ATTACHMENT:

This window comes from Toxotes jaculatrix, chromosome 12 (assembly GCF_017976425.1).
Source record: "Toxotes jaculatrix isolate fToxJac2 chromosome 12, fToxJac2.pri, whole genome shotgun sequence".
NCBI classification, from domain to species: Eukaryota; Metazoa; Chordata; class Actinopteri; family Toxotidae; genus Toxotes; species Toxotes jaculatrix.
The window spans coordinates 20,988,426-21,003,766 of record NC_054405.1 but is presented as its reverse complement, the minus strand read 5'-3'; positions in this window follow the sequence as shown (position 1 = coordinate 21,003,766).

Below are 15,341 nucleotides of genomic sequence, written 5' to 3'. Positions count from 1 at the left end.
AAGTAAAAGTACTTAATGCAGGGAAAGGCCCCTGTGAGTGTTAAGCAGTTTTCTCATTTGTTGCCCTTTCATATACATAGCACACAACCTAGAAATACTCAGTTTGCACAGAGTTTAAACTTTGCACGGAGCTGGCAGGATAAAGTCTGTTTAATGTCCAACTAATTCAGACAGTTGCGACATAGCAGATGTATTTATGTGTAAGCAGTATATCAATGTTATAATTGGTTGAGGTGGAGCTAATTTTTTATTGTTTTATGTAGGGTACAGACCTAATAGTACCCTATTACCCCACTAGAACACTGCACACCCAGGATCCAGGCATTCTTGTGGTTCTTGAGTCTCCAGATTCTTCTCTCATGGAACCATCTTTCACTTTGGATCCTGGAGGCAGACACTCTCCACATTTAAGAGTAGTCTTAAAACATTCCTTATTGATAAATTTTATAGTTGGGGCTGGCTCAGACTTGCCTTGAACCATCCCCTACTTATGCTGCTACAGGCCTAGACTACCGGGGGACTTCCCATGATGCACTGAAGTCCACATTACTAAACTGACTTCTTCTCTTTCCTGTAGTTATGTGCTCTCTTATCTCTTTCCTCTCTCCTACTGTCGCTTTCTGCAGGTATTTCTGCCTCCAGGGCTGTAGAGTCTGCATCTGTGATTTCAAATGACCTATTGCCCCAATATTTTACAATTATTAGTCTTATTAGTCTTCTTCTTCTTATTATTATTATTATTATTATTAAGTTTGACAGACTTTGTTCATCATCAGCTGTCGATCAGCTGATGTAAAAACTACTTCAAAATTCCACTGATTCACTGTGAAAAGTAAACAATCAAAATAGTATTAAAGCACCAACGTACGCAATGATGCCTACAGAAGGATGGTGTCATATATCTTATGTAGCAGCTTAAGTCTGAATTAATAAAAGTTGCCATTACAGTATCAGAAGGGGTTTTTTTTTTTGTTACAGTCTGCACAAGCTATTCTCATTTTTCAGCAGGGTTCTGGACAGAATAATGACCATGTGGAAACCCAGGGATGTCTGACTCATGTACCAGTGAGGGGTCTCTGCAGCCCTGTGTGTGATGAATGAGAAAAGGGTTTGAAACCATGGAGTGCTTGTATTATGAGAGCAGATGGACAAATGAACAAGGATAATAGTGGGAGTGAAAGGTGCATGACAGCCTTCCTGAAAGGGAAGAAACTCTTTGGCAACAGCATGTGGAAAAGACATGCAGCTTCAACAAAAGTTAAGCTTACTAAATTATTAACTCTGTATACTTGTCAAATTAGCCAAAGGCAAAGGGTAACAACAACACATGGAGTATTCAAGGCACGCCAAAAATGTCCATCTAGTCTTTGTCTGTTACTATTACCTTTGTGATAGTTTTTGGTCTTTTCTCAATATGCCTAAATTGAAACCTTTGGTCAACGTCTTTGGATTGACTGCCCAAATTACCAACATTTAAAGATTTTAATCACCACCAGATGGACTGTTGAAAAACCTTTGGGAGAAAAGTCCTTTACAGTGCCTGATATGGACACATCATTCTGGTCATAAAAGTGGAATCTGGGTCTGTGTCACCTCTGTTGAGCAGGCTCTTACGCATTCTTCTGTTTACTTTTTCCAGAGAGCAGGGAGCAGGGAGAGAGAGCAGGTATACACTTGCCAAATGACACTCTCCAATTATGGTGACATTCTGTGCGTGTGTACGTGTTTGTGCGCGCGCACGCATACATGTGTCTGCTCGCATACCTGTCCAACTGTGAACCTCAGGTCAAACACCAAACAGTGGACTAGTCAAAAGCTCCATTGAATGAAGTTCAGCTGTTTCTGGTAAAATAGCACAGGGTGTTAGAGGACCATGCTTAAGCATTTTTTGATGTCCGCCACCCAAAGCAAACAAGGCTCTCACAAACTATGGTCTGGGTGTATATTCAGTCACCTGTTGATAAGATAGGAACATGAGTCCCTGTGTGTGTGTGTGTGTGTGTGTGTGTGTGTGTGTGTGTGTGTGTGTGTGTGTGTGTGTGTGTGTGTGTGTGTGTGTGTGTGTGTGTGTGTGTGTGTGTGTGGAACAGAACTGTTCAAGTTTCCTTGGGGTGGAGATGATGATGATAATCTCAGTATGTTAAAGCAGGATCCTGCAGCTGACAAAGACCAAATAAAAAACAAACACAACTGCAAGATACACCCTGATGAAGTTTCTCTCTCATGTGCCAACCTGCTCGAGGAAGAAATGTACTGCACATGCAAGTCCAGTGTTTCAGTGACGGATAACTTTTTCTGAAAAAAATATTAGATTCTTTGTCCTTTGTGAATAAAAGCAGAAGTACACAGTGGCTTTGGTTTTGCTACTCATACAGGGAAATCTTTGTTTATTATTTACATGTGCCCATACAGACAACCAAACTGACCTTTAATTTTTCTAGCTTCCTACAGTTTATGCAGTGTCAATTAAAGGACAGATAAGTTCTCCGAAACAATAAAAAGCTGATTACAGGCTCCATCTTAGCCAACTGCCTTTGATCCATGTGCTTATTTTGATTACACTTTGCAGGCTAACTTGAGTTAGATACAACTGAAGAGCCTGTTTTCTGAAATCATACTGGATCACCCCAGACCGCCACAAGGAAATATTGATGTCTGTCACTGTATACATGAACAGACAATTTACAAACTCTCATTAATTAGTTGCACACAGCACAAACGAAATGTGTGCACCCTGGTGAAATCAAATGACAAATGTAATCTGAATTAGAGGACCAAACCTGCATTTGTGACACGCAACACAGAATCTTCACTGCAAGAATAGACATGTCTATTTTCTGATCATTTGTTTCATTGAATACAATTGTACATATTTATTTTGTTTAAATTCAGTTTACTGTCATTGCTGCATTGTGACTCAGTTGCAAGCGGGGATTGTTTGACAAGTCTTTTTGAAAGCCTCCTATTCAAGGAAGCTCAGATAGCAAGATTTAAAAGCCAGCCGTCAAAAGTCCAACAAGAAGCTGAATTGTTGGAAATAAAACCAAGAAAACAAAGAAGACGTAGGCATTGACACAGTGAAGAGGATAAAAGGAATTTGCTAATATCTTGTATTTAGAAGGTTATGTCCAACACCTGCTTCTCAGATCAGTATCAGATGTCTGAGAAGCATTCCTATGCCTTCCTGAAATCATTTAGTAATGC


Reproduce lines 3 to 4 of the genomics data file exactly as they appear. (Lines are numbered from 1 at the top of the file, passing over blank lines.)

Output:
NCBI classification, from domain to species: Eukaryota; Metazoa; Chordata; class Actinopteri; family Toxotidae; genus Toxotes; species Toxotes jaculatrix.
The window spans coordinates 20,988,426-21,003,766 of record NC_054405.1 but is presented as its reverse complement, the minus strand read 5'-3'; positions in this window follow the sequence as shown (position 1 = coordinate 21,003,766).